Coolout 19 / Saturday, April 3  See B-Sides.

Surfer Blood / Sunday, April 4

Based on name alone, Florida's Surfer Blood conjures up carefree summer moments ("Surf's up, dude!") mixed with horrific tragedy ("...and that's how I lost three of my fingers."). What their dorm-room-recorded, scholarship-money-funded debut, Astro Coast, lacks in grisly tragic moments, it makes up for with spaced-out, fuzzy summertime anthems mixed with just enough seasick reverb and somber, shoegazey guitar to give some gravity to their levity. Cheeky and loose in all the right places, Surfer Blood cherry-picks from their favorite genres (surf, shoegaze, power pop, post-rock, and a heaping helping of mid-'90s college rock) and effortlessly glides between them to make an eclectic, ambitious record of criminally infectious major-chord rock equally suited to major ragers or parties of one. With Turbo Fruits. Vera Project, 305 Harrison St., 956-8372. 7:30 p.m. $10. All ages. GREGORY FRANKLIN

Eighteen Individual Eyes / Monday, April 5

Maybe it's because Eighteen Individuals is an all-female band, but there's something unexpectedly soft about their brand of ambient prog-rock. Even between the dark, droning guitars of "Rosebud Youth," Irene Barber's melodic, lovely vocals are front and center. It's just one example of the Seattle four-piece's ability to dance delicately between darkness and light. The rollicking, bouncy guitars in the middle of "Treeform in Darkness" would fit right in with doo-wop vocals—but those chords are quickly replaced with fuzzed-out licks. This lightness is clearer on the band's EP, Slightly Frightened, Mostly Happy, where the instrumentals find perfect balance and allow Barber's voice clarity. But even then, there's a persistent toughness to EIE's steady drums and distorted guitars. These musicians will toy with traditional femininity, but they'd rather sound interesting than pretty. EIE will push the envelope before being pushed around. With Skeletons With Flesh on Them, Blood Red Dancers. Crocodile, 2200 Second Ave., 441-7416. 8 p.m. $5. PAIGE RICHMOND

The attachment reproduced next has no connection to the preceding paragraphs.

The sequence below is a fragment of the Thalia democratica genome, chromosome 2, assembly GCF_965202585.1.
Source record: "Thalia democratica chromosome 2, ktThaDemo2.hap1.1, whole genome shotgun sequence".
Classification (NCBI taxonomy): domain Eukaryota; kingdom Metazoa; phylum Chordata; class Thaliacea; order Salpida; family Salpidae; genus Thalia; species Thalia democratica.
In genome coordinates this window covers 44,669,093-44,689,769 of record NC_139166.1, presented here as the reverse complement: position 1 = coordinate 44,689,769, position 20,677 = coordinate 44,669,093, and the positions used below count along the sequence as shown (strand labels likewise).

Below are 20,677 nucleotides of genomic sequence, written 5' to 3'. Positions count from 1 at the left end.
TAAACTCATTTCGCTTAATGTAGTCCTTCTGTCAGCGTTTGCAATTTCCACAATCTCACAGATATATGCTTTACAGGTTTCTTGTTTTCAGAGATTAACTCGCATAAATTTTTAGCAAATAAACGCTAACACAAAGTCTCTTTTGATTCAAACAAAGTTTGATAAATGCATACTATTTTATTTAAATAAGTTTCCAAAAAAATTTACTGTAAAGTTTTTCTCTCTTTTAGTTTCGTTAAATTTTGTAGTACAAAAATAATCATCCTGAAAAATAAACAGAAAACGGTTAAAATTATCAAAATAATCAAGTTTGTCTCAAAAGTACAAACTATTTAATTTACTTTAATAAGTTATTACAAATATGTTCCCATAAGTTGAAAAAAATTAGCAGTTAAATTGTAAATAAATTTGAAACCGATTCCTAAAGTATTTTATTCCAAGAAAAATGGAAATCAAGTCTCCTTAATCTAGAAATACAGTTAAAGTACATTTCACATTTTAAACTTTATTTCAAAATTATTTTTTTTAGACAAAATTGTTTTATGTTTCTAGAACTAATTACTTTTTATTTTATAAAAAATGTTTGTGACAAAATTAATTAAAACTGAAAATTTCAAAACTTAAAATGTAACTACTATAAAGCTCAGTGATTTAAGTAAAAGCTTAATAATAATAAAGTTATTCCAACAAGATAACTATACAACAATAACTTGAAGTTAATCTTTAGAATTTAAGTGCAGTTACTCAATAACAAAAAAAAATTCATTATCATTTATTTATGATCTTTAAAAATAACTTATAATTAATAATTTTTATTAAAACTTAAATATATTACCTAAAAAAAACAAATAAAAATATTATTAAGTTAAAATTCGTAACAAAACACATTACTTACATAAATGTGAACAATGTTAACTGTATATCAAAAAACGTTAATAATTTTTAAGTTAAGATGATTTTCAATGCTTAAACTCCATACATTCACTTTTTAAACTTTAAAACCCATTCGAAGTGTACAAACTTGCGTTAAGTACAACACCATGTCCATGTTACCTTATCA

Sea Fever / Monday, April 5

Local indie-pop outfit Sea Fever is a young band, but they've already endured enough rock-and-roll-style drama to last them a few years. Formed at SPU by vocalist/guitarist Andrew Zook and bassist Chris Hanson, Sea Fever has undergone some shifts and losses in their lineup, including their former drummer, arrested and jailed in Kitsap County last fall under multiple allegations of providing alcohol to underage females and statutory rape. In their current incarnation, the band played this year's Sound Off! but didn't move past the semifinals. Sea Fever isn't letting all that hold them back, though. They've played such major venues as the Moore and just recorded their first single, "Born in Spain," an animated pop song driven by saccharine vocal harmonies. What's the music business without a scandalous setback or two? With The Fragrance, Valhalla Hall. Neumos, 925 E. Pike St., 709-9467. 8 p.m. $7. ERIN K. THOMPSON

Paul Wall & Chamillionaire / Monday, April 5  See B-Sides.

John Hiatt / Tuesday, April 6

John Hiatt has released nearly 20 studio albums since the mid-'70s. He's seen his songs covered by Bob Dylan and Iggy Pop as well as, um, Paula Abdul. Hiatt's latest, The Open Road, is a worn-in travel record that's as much about looking back as plowing ahead. Like 2008's Same Old Man, it was recorded in Hiatt's home studio and features vocals from his daughter on one song. Most prominently, though, an electric backing trio gives the songs a bluesy kick, from the feisty "Go Down Swingin'" to the lust-inspired escape of "Haulin'." And yet fans will be pleased to learn that Hiatt's throaty, garbled voice still sounds like he's singing through steel wool. He'll likely slip back into acoustic mode to sample songs from The Open Road for this Easy Street in-store, at which you can enter to win a guitar signed by the man himself. Easy Street Records, 20 Mercer St., 691-3279. 7 p.m. Free. All ages. DOUG WALLEN